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THE BRATTLEBORO DAILY REFORMER, SATURDAY, SEPTEMBER 2, 1022.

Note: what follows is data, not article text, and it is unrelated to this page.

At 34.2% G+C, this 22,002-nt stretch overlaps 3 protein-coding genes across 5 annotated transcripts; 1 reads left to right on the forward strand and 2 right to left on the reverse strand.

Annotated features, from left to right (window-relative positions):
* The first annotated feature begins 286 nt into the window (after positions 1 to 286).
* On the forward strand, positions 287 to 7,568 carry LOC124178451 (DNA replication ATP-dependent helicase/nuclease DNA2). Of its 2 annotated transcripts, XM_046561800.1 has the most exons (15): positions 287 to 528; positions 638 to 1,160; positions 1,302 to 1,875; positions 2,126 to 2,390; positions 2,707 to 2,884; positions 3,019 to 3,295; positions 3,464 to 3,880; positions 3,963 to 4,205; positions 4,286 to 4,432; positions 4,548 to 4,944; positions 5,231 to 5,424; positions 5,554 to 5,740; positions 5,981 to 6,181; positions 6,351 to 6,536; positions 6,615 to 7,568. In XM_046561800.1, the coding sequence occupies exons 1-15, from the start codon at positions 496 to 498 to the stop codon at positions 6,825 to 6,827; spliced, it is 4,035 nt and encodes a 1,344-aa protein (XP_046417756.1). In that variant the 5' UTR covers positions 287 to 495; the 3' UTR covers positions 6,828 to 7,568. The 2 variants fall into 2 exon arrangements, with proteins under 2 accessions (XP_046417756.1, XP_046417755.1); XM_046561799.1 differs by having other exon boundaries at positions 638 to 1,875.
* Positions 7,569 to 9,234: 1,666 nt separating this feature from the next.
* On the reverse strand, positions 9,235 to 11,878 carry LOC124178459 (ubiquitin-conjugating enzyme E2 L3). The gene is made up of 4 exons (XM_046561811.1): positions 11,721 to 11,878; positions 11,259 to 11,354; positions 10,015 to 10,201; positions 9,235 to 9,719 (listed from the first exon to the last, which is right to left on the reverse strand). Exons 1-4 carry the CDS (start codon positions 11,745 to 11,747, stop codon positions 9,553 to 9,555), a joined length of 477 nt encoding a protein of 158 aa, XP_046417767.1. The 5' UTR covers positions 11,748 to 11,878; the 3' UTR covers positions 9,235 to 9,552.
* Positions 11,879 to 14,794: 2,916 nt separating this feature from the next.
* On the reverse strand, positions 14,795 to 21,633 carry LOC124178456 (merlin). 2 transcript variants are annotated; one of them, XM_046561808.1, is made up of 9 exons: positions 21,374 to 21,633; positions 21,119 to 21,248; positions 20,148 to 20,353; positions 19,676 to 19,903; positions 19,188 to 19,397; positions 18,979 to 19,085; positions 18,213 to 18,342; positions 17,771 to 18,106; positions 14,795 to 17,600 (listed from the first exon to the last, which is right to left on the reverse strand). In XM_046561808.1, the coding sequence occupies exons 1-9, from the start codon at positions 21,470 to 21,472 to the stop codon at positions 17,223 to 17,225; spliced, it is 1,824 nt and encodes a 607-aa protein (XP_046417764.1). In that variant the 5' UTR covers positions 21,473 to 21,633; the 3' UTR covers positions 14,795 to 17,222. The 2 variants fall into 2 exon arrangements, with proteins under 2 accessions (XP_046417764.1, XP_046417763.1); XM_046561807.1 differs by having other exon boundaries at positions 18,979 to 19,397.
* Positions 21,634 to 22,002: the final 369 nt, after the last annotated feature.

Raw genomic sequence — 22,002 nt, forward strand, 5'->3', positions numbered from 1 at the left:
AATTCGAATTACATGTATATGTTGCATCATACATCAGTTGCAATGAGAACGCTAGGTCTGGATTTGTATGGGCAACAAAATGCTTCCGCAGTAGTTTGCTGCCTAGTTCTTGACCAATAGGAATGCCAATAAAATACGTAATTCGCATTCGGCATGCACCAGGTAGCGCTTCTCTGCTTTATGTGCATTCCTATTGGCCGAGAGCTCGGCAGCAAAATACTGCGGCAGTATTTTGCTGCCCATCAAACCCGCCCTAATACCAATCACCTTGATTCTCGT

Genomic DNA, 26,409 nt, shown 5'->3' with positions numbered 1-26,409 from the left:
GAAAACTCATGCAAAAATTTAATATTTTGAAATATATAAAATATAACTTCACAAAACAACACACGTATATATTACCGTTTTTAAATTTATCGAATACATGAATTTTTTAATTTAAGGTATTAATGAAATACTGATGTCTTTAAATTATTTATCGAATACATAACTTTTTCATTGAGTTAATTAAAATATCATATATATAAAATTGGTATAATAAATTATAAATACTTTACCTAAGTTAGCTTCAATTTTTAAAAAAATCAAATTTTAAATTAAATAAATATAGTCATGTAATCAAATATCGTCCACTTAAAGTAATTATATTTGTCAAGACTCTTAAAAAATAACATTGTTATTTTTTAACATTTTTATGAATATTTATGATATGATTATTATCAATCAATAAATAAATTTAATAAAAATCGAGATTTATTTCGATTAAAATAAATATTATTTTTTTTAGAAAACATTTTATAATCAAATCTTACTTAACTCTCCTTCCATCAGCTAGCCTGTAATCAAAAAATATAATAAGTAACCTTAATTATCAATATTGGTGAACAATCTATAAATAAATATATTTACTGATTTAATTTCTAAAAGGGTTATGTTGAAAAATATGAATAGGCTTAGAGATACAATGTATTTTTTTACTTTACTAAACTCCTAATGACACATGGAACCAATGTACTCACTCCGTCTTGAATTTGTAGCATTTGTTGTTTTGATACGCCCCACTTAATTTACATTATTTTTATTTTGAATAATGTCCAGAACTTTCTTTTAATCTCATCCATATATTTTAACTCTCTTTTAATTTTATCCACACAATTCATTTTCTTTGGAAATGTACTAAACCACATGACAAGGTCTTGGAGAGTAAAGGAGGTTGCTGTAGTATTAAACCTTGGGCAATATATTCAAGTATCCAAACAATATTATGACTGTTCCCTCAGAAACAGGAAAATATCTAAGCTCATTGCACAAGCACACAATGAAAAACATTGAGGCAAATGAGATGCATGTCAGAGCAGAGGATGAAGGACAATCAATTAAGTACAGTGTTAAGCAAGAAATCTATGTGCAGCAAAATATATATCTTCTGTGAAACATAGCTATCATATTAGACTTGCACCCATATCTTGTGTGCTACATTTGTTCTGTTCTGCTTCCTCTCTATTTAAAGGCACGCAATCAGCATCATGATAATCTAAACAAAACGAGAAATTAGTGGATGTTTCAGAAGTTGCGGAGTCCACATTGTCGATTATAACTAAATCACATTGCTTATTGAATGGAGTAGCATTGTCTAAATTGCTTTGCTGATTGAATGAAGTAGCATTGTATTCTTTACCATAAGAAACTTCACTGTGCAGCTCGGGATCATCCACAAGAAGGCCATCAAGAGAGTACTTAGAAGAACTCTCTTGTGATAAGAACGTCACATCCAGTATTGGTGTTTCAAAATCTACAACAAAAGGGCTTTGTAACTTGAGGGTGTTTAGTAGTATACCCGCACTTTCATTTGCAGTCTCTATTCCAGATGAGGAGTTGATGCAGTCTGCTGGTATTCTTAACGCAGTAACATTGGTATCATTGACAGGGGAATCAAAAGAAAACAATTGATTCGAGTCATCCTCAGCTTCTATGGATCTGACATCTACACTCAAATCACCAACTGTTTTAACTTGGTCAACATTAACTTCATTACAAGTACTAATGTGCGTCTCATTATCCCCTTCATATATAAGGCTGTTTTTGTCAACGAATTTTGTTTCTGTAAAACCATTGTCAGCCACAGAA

3f What Are the Wild Waves Saying? HOW TO GET RID OF RHUTIS1 i Tha Fruit Medicine -Will ; Always Relive You of Tills ' TerriSlB Disease "Fruit-a-tives" Is Th3 ' Remedy. Dklsiar, -New York. "I have great pleasure in writing you about "Fruit-a-tives". I have found great relief in them. I have had Rheumatism for six months and have suffered much pain, but not laid up with it. Have tried about everything I heard about without much relief. Then I took "Fruit-a-tives" and they gave me great relief. The swelling is almost gone and I feel good like myself again. I can recommend "Fruit-a-tives" with a good heart to anybody." Mrs. EVALYN .ItADLIFF. In order to relieve Rheumatism, the blood must be purified. No other medicine in the world will purify the blood so promptly and. thoroughly as "Fruit-a-tives". This fruit medicine acts on the three great eliminating organs the bowels, kid neys and skin and is the most reliable and scientific remedy ever discovered for the relief and correc tion of Rheumatism. "Fruit-a-tives", a great medical dis covery end made from fruit juices and tonics, is the greatest blood purifier in the world. 50c a bos, G for $2.rX), trial size 25c. At dealers cr from FIUTIT-A-TIVES Limited, OCJDENSUL'KU, N. Y. If He Studies With Effort and makes little headway, perhaps his eyes are at fault. Many a child at school Is held back because of inability to study through poor eyesight. At any rate, let us examine his eyes NOW. A pair of biniple lenses may remedy the trouble. 'OPTOMETRISTS) BRA TTLEBORO. VT. FortDummer Flour for those who want the best. This is the only pastry flour with a printed guarantee on every bag. Buy a sack from your grocer and you will never use anything else. Fall and Winter Suits and Overcoats I Am Showing the New Styles for In line woolens Prices lower. Thirty-six years' business experi ence in selling line Custom-Made Clothes in Brattleboro means the Best there is in tailoring for you. It will pay you to call on me as I can save you money' on all orders. WALTER II. HAIGH 39 Washington Stseet CARL F. CAIN MERCHANT TAILOR 159 Main St. Tel. B3-W mnw ii mil iiwjpwi wwi 1 m Published in Brattleboro ertrj Friday, Published Every Eveainf Except Sunday t Tb American Building Annax, Main Street, Brattleboro, Vermont. Addreaa All Communication to The Xefonner. TERMS OF SUBSCRIPTIOH Single Copies Threa Cents Delivered by Boy One Week Eighteen Cents One Month Seventy-five Cent! Three .Months Two Dollars Six Months Four Dollars One Year Eight Dollars By Mall One Week Eighteen Cents One Month Seventy-five Cents Three Months One Dollar and a Half Six Months Three Dollars One Year Six Dollars Entered in the postofEce at Brattleboro as second class matter. The Reformer Telephone Number is 127 For Business Office and Editorial Rooms. Member of The Associated Press The Associated Press is exclusively en tiled to the use for publication of all news despatches credited to it and not otherwise credited in this paper and also the local news published herein. TO ADVERTISERS. Transient advertising Run of paper, SO cents an inch for first insertion, 30 cents an inch for each subsequent insertion. Limited space on first page at special rates. Space rates on application. Classified advertisements Five cents line first insertion with 50 per cent discount for each subsequent insertion without change of copy. Minimum charge 20 cents. Cash with order. Reading Notices Twenty cents per line first insertion with 50 per cent discount for each subsequent insertion without change of copy, Reading notices are published at foot of local items. TO THE SUBSCRIBERS - Tt Is the aim of the management to assure efficient service in the delivery of the paper each night, and it solicits the . --operation of subscribers to that end. Prompt reports should be given of each failure to receive the paper on the morning following the omission, in person, by telephone or postal card, thus enabling the cause of the error to be promptly and accurately discovered and the proper rem edy immediately applied. It is only by this method that the publisher can secure the de sired service. The Reformer is on sale every evening ty thr following news dealers: Brattleboro, Brattleboro News Co., C W. Cleaveland, S. L. Purinton (Esteyville), Brooks House Pharmacy, Allen's Depot News, stand, Gilbert J. Pollica, 297 South Main St. (Fort Duramer district). West Brattleboro, J. L. Stockwell, East Dummerston, M. E, Brown. Putney, M. G. "William Newfane, N. M. Batchelder. West Townshend, C II. Grout, Jamaica, R. J. Daggett. South Londonderry, F. I tf- Tyler. South Vernon. E. B. Buuuro. Hinsdale, X. H., W. H. Lyman. Greenfield, Mass., Greenfield News Co. Greenfield, Mass.. C A. Hays. SATURDAY. SEPTEMBER 2, 1922. rrun r w w r -t w i . w www.-- A representative of the Massachusetts minimum wage commission finds from her investigations that a working girl can live on $0 a week, and for $1G a week can command not only the bare necessaries but many of the comforts and luxuries of life. The larger figure seems reasonable enough, if the luxury it represents is I not stressed unduly. As for the $9 a week, there will be a wide divergence of opinion. Unquestionably large numbers of girls in New England and elsewhere, do man age to exist on that amount, or less. How they do it, and what the effect is likely to be on posterity, is a different question. Less open to controversy is the in vestigator's statement that few working girls know how to spend their money. This accusation, indeed, may be brought against the big majority of people, in any level of society, but it is most im pressive in the case of the "poor work ing girl"' because the results with her are often so tragic. It is mainly a question of knowing values. The girl lives frugally, but not shrewdly. She may squander on clothing and skimp on food. Or she may buy the flashy and trashy clothing and food in stead of the substantial. She does not know values. Here is a field for helpful instruction that is broad and urgent No less im portant than earning a living wage is the ability to spend that wage so as to get the living. CURE AND PRIZE. A bill has been proposed in congress providing for the payment by the gov ernment of .$1,000,000 to the person who discovers a permanent cure for any one of the five following diseases ; tubercu losis, pneumonia, cancer, epilepsy and dementia praecox. The prospect of such a reward possibly might stimulate effort to find these cures, though it is .questionable. It is to the credit of those who strive in such fields that most of them need no other incen tive than love of their work and the welfare of the race to speed them on. On the other hand,' ?1,000,000 would be a small sum for the public to pay as a testimonial of its gratitude for a perma nent cure for any one of the diseases in question. Perhaps the chief drawback to the prize would be that it would go to one or two men while all the previous and si multaneous effort which contributed to their triumph would go unrewarded. Priceless as would be the service to hu manity in the discovery of these cures, it might be fairer if all the money that can be spared for the promotion of health should go to make research easier for all who follow its paths, and in placing the results more freely within the reach of all people. The public is prone to accuse the post office department ' of carelessness, especially when some piece of mail goes astray or is never heard from, but no one knows better than the workers in the postoffice department how careless the public may be in addressing its mail. Postoffice folks say that the most com mon error on the part of the public is the failure to put the address of the ' immt ill i sender on the upper left-hand corner, or on the back of the enveloie. If a mis take has been made in the address, there is no "comeback", as a "rule, outside of the dead-letter office when there is no return address on the piece of mail and that is something the postoffice cannot do for us. It is seldom that anyone in business bemoans a little free publicity, but not so with that of New York pencil peddler, so thriving that he has an automobile and chauffeur and rooms at a first-class hotel. He claims that the story of his prosperity which appeared in the news papers this week has practically ruined his business. The hay-feverites have dignified their disease by voting at their recent meeting at Bethlehem, N. II., to have it included in the incurable list and placed among those for which a prize of .$1,000,000 would be offered by congress for a cure, according to a bill recently presented. The St. Johnsbury Caledonian is of the opinion that the hold-up men. knew where to look for money when they took $400 away from a Shelburne meatman the other night as he was on his way home from an evening's business. Bennington had a fatal shooting ac cident this week, a boy of seven getting a bullet from a rifle in the hands of a boy of eleven. Such accidents are bound to happen ns long as boys of that age can get hold of loaded firearms. The ' Build Now" idea seems to have just reached the town of Dana, Mass., whert the first new house to be built in that town for 30 years has just been completed. It has got so it takes two licenses to get married these days, a marriage li cense and an automobile license. Will the regulation of the production of hot air come within the jurisdiction of the fuel administrators? A Wrong National Policy. (Rutland Herald.) The Herald does not believe in the proposed cash bonus plan, for the rea son that it will be of no lasting benefit to the war veterans. As for the Sim mons amendment, to apply the interest on our war debt to paying the cash de mands of the measure that is not only dealing in futures of the most uncertain character, but is expressive of an en tirely wronic national policy. We should forgive the w-ar debts of our allies, not fund them at a high rate of interest and give fresh cause for being called a dollar grabbing nation. If we are to have a two or six-billion-dollar cash bonus, let us levy an honest tax to provide for it. so that every one will contribute. Why (St. Albans Messenger.) A Washington dispatch says that Vermont has abandoned hone of eettine hard coal this winter. Why? -Even up in Canada omcials are confident of get ting Homo anthracite from the United States. Why, then, does Vermont aban don all hope? Why does she not stand up and insist that she get her fair share of whatever may be produced? If we have abandoned hope, Washington will go on the belief that we have acquiesced ana Wasnington will go ahead distribut ing to other states whatever hard coal may be produced. Get Out After It. (Springfield Reporter.) The St. Albans Messenger anxiously inquires, anent the coal and railroad strikes. "Have we grot to freeze here in Vermont this winter?" Well, not unless We are too everlflstinplw shifflaes tn ihnn wood enough to keep warm. There is plenty of fuel right in plain sight of everybody in Vermont; the only trouble is that we are out of the notion to work CLIPPINGS With Now a Comment and The Only Caption. The Boy. It's curious about a boy. He'll eat a piece of bread. Some chocolate cake, a piece of pie, An apple shining red. An orange and a dish of prunes, What candy he can get. An ice-cream soda or a cone, But when the table's set And in for supper he is called At six o'clock at night, His mother sits and wonders why He has no appetite. Did He Come by the Ouija Board Route? John Llewellyn, who died years ago in Sununit-av.. and is one of the pioneer Llewellyn family of Youngstown, is here from Portland, Oregon, where he now re sides. Youngstown, ()., Vindicator. All Over by October. A Great Bend jwrch swing has nhout accomplished its purpose. Great Bend Tribune. Tlte Usual Mix-up. Those who got the wrong silverware from the good roads banquet should re turn the same at once to. Mrs. Leon Man ville and get their own in exchange, please return two forks and a knife be longing to Mrs. Wnehter of St., Joseph, Mo. Wathena Times. Iont Crowd, Ladies. COOL, CREPE BLOOMERS 48c AT COHEN'S Full size well made of. good quality Choice leg of lamb 25c cuffs reinforced very special 4Sc. Advertisement in Elgin Daily News. "Kiss me by radio." Gosh! That is tough. Lady, Oh, Iady, 'Taint close enough. Washington Times. Kiss you by radio We're for the frolic. No risk of germs Or of painter's colic. Boston Transcript. Kissing by radio. However emphatic, Is sure to be bothered By that old nuisance, static. it 'A Case for the State Motor Department. Mrs. Lucy Morton has been under the ' And He Did! MERE JOS , PA.CK THIS SOTTLE OF INK IN TKS Tnu::K,Wc LL KEsO IT AT THE SliOSc! Am HE-DID' ink!? Protected by George Matthew Adams doctor's car all this week. Ohio State Chronicle. A Perfectly Safe Entertainer. Rov Smith, preat preacher, successful pastor of the Simpson Methodist church of MinneaiMilis, popular lecturer. He was heard at Merom two years ago on The High Cost of Low Living. From 8 o'clock until .10 in the evening he held his audience without the loss of a man. woman or child. Merom, III., Chautau qua circular. To the Rescue, Girls! kinkston aug IS 1022 to the daily tribun askin a faver of you if you wish to print for me to help me to get a wiffe. wishin to get a quanted wid a wadow a rond 30 or 3Thom ar keepin hous and wishes a companin for life dont car if she has children not to old i am a good nachered man does not drink an am savin wish her a good wiffe dont want one over wnt 118 to 13T wat right to me kinkston ill gener delaverer Land Saques! "I'm glad that my gown is opaque," Said a girl whose shape was a faque. "My dress gives me curves And as camouflage serves. But mv real shape would make your head "actpie." O. O. O. It Pays to Advertise. Gene Leinberger lost a $." bill and ad vertised for it in the paper. A friend found one on the street and gave it to him. Later. Gene found the bill he sup posed he lost in an old vest. Prarie View item. You Ought to See Her When Her Fol iage Is Turning. Yes, yes. Tulip, without a doubt Mrs. Forest Bush of Ayer is a great lover of the outdoors. NEW BOOKS FOR CHILDREN. Midsummer, by Katharine Adams. Rivals for the Team, by R. II. Bar bour. More Mother Goose Village Stories, by Madge A. l'.igham. Rhyme and Story Primer, by Etta A. Blaisdell. When Lighthouses Are Dark, by Ethel C. Brill. Scott Burton and the Timber Thieves, by Edward G. Cheyney. Cats' Arabiaji Nights, by Abby M. Diaz. ' With Ethan Allen at Ticondcroga, by Walter B. Foster. Spotted Deer, by Elmer G. Gregor. The Mutineers, by Charles B. Ilawes. Prince Jan, St. Bernard, by Forrestine C. Hooker. Interesting Neighbors, by Oliver P. Jenkins. ' Joyous Guests, by Maud Lindsay. Gray Squirrel, by Joseph ,W. Lippin cott. Black Boulder Claim, by Perry New berry. Tony'Sarg Marionette Book, by E. J. Mc Isaacs. ' Rainbow String, by Algernon Tassin. Jim Spurting Millman, by Albert W. Tolman. " Old Mine's Secret, by Edna Turpin. m Pgy of Roundabout Lane, by Edna Turpin. Great Quest, by Charles B. Hawes. How About This? (Burlington Free Press.) The announcement that Vermont is to have no anthracite fuel in any event, suggests the question whether all other states are also to be without anthra cite, no matter how much is mined after the federal authorities begin to push things. If other states are to receive an allotment of coal, how does it hap pen that Vermont erets left out entirely in the shuffle? If Vermont must go Democratic in order to get attention in Washington, it is about time to begin to think whether it is better to stay Republican and freeze. r -... l 1 1 j Library News 1 f t fy Velt " THE CAR MANIA. - : V; Long ago, when I was walking, such exertion I found shocking, and the auto fans were mocking, as tliey gayly slithered past; so I mortgaged every chattel, and my house and string of cattle, like a' boob with brains a-rattle, and I owned a car at last. For two months or so my flivver made my heart with rapture quiver, then I learned to sigh and nhiver a I viewed my- rusty wain; for my neighbors were reclining in their autos bright and shining, decked 'with purple velvet lining and all sort of trimimngsvain. So -I bor rowed pound and shilling from all people who were willing, and my uncle made a killing, lending money on my junk, and today I'm bravely steaming in an auto nobly gleaming, like the cars you see when dreaming in your little downy bunk. But I know a car that's better, and I yearn, oh, donner wetter, for the day when I can get her, and look like an autocrat, and my kouI will ache with sorrow if I cannot steal or borrow coin to get the bus tomorrow or the next day after that. And I see myself proceeding in that car, perversely speeding; and my bosom will be bleeding from a yearning high and bold for another car that's slicker, -with a body made of wicker, and a patent duplex kicker, and a fan-belt edged with gold. Copyright by George Matthew Adams Today's Events Festival of St. Stephen, patron saint of Hungary. World war veterans of the Eightieth (Blue Ridge) division meet at Charles ton, W. Va. today for their third an nual reunion. The decennial of the establishment of the Kansas Farm Bureau is to be celebrated today with a meeting and barbecue at Leavenworth. Delegates will gather today at Gen eva for the assembly of the league of nations, which will be formally opened tomorrow with a sermon by the Arch bishop of Canterbury. The third Norwegian Industries fair, designed to promote the sale of Nor wegian products at home and abroad, will be opened in Christiana today and continued through the coming week. The Sulgrave Institute delegation, headed by Sir Charles Wakefield, will sail from England today for the United States to present statues of Edmund Burke, the Earl of Chatham and . Lord Bryce to the American people. In the Day's News. George R. Sims, the veteran English journalist, novelist and dramatic author, who celebrates his 75th birthday today, is well-known on this side of the water through a number of his plays that have attained success on the American stage. To the older generation of playgoers he will be recalled as the author of The Lights of London, Romany Rye, and other pieces that were highly popular when melodrama was in vogue some 25 years or more ago. In recent years Mr. Sims has contributed many other suc cessful plays to the English stage. Like most other playwrights, however, he had a hard Struggle before he attained sue- cess. In his own good-humored way he has recalled how his first effort at pro-l fessional playwriting was received by . one of the papers with the comment : "The name of the author does not ap pear, and if he have a reputation it will scarcely suffer by the omission." Today's Anniversaries. 1G79 La Salle left Mackinaw, and after visiting Green Bay coasted down the eastern shore of Lake Michigan. 1781 Thomas Coke was consecrated a bishop for the Methodists in America. 1S00 Dr. Willard Parker, who estab lished the first college clinic in the-United States, born at Hills boro, N. II. Died in New York city April 25, 1884. 1S57 Watt's first steam engine was lost in a fire that destroyed the Glas gow Polytechnic institution. 1S(E en. Kirby Nmitu advanced on Cincinnati, and martial law was proclaimed in the city. 1872 International Socialist congress opened at The Hague. 1897 National Farmer's congress de clared against government own ership of railroads. mil- Roger Q. Mills, former United states seuator from Texas, died at C'orsicana. Born in Todd county, Ky.. March 30, 1S32. Today's Birthdays. George R. Sims, celebrated English 53222 ATHOL FAIR Labor Day and Day After September 4-5, 1922 A Great. New England Institution Better than ever this year, and that is going some Great Show of Cattle, Sheep, Poultry, Swine, Dogs, Pigeons BIG AUTO SHOW ALL MAKES Children's Department Hall Exhibition Wonderful Merchants' and Manufacturers' Display VAUDEVILLE Keiths DANCING BIG MIDWAY $8,000 for Races 8 Great Classes $2,000 FREE FOR ALL M Hedgewocd 2.04 1 -4 Mary OXonnor 2.042 Two of the Fastest Horses in the World Again Clash Smashing Race Looked for as Each Has Won Three From the Other. SEE THE GREAT ISKANDER 2.07 2 The Famous "Wonder Horse" in Action A Treat . SEND FOR RESERVED SEATS Finest Grounds and Track In New England. LAKESIDE BEAUTIFUL Plan for Labor Day and the Day After at Athol Fair. ATHOL FAIR ASSOCIATION. 4 Mascn dramatist, novelist and journalist, born 75 years ago today, - Hiram W. Johnson, United States senator from California, born at Sacra mento Cal., 56 years ago today. Hoke Smith, former United ; States senator and cabinet officer, born at Newton, N. C, 07 years ago toxlay. Hiram P. Maxim, celebrated inventor of. electrical devices and ordnance, born in Brooklyn, N. Y., G3 years ago today. Harry G. Shrfver, pitcher of the Brooklyn National league baseball team, born at Wadestown, W. Va., 25 years ago today. One Year Ago Today. New York city experienced one of the hottest days of the year. Federal troops ordered to the scene of the mining troubles in West Virginia. 1 LITTLE I BENNY'S I NOTE BOOK The Park Ave. News Weather. Werse. Exter! Puds Simkiuscs Life Threa tened! Reddy Merfy says -if he linds t-ny more anonnvmiss letters stuck und'T his door in Puds Simkinses hand writ ing there's going to be a fite ending in a merder. ' s Litterary Notes. Leroy Shooster rote his name in chawk all over the empty wall Wensday aftirnoon and was still doing it wen Flatfoot the cop saw him find made him rub it all olf with his cap. taking him alout a hour and heinjr the werst thing that could of happened to the cap. Pome by Skinny Martin Its Mutual. I admire the bewtifill flowers And the trees and even the prass. But I hate and dispize poison ivory And it duzzent like me, alas! Sissiety. Mr. Reddy Mrfy was amunfr those absent last Sutiddav eve ning m account of his mother having locked all his clothes in a elosit to keep him from going out agen without per mission. Mr. Puds Simkins was saw tawking to Miss M.ary Watkins wile she sat on the frunt steps of her home Sund'v aftirnoon, the reason Mr. Simkins did crt sit down himself being that his new wite pants was too tite, according to a rumor. Lost and Found. Nut lung. A 15-round set-to Iwtween Jock Ma lone of St. Paul and Bryan Downey of Columbia is to be the Labor day attrac tion in the Ohio capital. "The proof of the pudding" may be in the eating. But its goodness is in Baker's Certified Flavoring Extracts. Advertise mm-